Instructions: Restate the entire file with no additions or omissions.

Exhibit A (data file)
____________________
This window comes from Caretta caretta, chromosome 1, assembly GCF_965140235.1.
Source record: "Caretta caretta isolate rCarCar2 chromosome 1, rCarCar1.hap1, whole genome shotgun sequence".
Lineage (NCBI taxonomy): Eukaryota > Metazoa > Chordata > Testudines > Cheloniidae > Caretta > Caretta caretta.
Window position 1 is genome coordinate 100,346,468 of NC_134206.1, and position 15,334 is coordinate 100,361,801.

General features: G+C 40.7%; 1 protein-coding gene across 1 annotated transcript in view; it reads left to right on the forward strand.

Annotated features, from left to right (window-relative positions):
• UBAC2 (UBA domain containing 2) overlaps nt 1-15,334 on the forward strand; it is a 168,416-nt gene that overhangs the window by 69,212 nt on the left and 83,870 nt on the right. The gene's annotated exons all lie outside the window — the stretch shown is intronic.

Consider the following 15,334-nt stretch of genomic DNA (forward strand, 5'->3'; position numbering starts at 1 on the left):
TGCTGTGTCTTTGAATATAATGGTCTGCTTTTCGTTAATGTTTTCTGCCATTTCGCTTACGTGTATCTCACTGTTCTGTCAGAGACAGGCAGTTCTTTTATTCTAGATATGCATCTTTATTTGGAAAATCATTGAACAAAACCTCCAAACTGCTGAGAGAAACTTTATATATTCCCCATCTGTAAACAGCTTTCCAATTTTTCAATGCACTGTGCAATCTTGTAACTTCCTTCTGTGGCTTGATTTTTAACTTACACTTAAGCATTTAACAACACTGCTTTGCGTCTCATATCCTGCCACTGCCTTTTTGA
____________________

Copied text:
This window comes from Caretta caretta, chromosome 1, assembly GCF_965140235.1.
Source record: "Caretta caretta isolate rCarCar2 chromosome 1, rCarCar1.hap1, whole genome shotgun sequence".
Lineage (NCBI taxonomy): Eukaryota > Metazoa > Chordata > Testudines > Cheloniidae > Caretta > Caretta caretta.
Window position 1 is genome coordinate 100,346,468 of NC_134206.1, and position 15,334 is coordinate 100,361,801.

General features: G+C 40.7%; 1 protein-coding gene across 1 annotated transcript in view; it reads left to right on the forward strand.

Annotated features, from left to right (window-relative positions):
• UBAC2 (UBA domain containing 2) overlaps nt 1-15,334 on the forward strand; it is a 168,416-nt gene that overhangs the window by 69,212 nt on the left and 83,870 nt on the right. The gene's annotated exons all lie outside the window — the stretch shown is intronic.

Consider the following 15,334-nt stretch of genomic DNA (forward strand, 5'->3'; position numbering starts at 1 on the left):
TGCTGTGTCTTTGAATATAATGGTCTGCTTTTCGTTAATGTTTTCTGCCATTTCGCTTACGTGTATCTCACTGTTCTGTCAGAGACAGGCAGTTCTTTTATTCTAGATATGCATCTTTATTTGGAAAATCATTGAACAAAACCTCCAAACTGCTGAGAGAAACTTTATATATTCCCCATCTGTAAACAGCTTTCCAATTTTTCAATGCACTGTGCAATCTTGTAACTTCCTTCTGTGGCTTGATTTTTAACTTACACTTAAGCATTTAACAACACTGCTTTGCGTCTCATATCCTGCCACTGCCTTTTTGA